More Linux promotion than Linux adoption evidenced at LinuxWorld

While open source phones have been the talk of this year's LinuxWorld, a majority of attendees and vendors we saw were typing away on their iPhones and BlackBerrys -- neither of which is nearly as open as, say, OpenMoko's NeoFreerunner.

SAN FRANCISCO (BetaNews) - Although LinuxWorld is one of Moscone Center's smaller events, especially compared to the Apple's Macworld or Oracle's OpenWorld conference, it's typically a good place to gauge the state of the Linux community. One look around the place will tell you that there's more talk about Linux adoption than there is actual adoption.

Linux-based operating systems continue to expand away from the desktop and servers more towards mobile devices and laptops, but there's talk here that there are simply too many mobile Linux versions right now. A quick look at a handful of people using laptops revealed most of them were using either Microsoft Windows or Apple Mac OS X, although there were a few Linux users scattered around the Moscone Center.

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The representatives I spoke with at the Ubuntu booth were fairly optimistic that its users are interested in taking Ubuntu off the desktop and using it on their laptops. But after randomly selecting 50 people who were laptop users, eight of them admitted to having a Linux distribution installed on their notebooks. Twenty of the people admitted they have tested a version of Linux on their laptop, but simply were not happy with the performance of the OS.

I believe Linux distributions need to fully tackle the desktop market before switching its focus to the laptop market.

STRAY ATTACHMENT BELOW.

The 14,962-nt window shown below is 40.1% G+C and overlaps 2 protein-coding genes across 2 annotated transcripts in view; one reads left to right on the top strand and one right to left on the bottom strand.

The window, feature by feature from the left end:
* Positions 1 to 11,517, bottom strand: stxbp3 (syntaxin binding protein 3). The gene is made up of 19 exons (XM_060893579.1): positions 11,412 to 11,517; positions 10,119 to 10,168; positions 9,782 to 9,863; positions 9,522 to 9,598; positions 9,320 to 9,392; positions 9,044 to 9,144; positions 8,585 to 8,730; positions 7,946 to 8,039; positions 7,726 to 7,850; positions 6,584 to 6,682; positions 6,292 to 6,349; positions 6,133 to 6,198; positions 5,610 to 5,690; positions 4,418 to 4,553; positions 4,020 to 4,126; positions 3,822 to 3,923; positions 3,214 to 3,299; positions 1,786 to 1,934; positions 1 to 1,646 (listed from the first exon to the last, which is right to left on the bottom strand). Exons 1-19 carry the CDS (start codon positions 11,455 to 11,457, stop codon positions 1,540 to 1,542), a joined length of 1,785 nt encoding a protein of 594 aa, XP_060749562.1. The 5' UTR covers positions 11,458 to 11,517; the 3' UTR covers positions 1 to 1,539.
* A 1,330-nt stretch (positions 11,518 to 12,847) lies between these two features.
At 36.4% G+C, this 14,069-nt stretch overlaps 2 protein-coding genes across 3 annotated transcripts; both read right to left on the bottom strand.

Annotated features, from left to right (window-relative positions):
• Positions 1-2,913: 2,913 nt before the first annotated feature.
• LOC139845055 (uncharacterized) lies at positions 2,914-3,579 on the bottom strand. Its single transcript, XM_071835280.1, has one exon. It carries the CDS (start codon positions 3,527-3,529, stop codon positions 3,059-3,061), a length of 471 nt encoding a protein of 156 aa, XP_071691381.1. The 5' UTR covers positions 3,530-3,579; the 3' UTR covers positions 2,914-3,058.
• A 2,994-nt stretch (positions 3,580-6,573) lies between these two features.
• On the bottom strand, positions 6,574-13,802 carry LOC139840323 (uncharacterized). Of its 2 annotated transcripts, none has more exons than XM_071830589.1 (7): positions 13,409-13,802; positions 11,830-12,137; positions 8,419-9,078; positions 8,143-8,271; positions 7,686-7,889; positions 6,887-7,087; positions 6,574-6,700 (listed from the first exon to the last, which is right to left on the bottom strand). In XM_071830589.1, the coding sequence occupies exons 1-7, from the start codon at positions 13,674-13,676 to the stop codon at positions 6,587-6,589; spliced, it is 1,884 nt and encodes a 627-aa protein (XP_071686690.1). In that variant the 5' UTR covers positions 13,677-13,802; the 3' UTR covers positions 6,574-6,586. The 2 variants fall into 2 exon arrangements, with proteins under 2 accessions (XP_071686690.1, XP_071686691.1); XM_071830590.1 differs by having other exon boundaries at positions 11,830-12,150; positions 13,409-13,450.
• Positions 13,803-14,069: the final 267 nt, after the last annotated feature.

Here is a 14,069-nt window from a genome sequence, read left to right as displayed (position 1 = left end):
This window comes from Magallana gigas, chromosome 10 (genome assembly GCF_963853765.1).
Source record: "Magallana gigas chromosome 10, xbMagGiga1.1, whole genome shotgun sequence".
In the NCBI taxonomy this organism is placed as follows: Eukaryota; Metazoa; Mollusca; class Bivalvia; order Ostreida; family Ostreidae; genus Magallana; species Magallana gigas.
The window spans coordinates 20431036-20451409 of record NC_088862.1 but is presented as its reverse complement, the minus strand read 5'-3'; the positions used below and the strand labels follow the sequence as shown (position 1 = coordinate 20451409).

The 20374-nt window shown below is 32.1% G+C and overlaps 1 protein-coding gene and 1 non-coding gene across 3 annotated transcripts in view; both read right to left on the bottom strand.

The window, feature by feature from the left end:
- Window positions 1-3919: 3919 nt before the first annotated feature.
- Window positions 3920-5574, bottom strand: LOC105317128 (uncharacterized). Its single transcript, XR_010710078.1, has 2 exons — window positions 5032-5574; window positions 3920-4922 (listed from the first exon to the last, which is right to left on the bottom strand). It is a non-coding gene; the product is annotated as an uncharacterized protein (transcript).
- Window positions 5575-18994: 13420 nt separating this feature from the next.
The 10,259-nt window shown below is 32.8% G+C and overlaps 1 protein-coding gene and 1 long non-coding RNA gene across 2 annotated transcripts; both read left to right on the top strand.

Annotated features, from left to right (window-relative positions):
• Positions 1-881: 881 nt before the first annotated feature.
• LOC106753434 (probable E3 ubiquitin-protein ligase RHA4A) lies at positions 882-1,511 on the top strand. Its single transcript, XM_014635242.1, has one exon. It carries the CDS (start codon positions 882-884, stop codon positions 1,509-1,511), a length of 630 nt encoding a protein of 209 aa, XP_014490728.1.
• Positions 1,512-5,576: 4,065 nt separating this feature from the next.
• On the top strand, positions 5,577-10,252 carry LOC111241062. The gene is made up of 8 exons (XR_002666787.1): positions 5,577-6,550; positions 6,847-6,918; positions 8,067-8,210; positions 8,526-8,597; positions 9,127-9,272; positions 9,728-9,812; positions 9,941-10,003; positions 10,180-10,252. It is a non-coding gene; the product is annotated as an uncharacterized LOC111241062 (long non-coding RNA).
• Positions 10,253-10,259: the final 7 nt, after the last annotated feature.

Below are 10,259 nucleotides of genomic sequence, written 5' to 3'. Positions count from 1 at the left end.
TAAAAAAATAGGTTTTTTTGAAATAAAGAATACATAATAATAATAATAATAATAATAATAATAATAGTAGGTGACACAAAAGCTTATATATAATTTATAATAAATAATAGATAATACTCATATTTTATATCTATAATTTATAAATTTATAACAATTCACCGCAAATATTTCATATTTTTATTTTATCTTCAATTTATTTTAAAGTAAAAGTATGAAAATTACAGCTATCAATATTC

Even though Ubuntu Linux and Oracle's Unbreakable Linux have received a large amount of publicity during the show, several other Linux flavors have a presence at LinuxWorld. Attendees were able to pick up copies of Novell's OpenSUSE 11.0, Fedora 9, FreeBSD's PC-BSD 1.5 Edison Edition, and others. While these distributions haven't been in the spotlight as much as Oracle or Canonical's offerings, they each play an important part in the open source movement.


Also at LinuxWorld this year is gOS, this time introducing its newest operating system able to operate specifically for Google Gadgets, LXDE, and Wine. The gOS system can normally be found in low-cost PCs and notebooks, such as the $199 Wal-Mart gPC and NetBooks.

After spending a couple of minutes playing with it, I could tell it's obviously not designed for experienced Linux users, but could give people new to Linux pain-free access to several different programs that could ease the transition from Windows to Linux.

The goS 3 Gadgets Beta is now available for download on the thinkgos Web site. The company is requesting that more experienced Linux users test out the beta, and offer feedback on the official gOS Linux Google discussion board.


Finally, after the voting disaster in Florida in 2000, things on the voting front remain unchanged, much to the dismay of many voters. Computer engineer Alan Dechert, creator of an open source e-voting system, was among those disgusted with the closed source voting system.

Dechert made an appearance here to talk about his proposed, fully open source e-voting system that he hopes will be picked up by counties for use in upcoming elections. BetaNews has an interview scheduled with Dechert for the end of the week, and will learn more about the system and why Dechert chose to create it.

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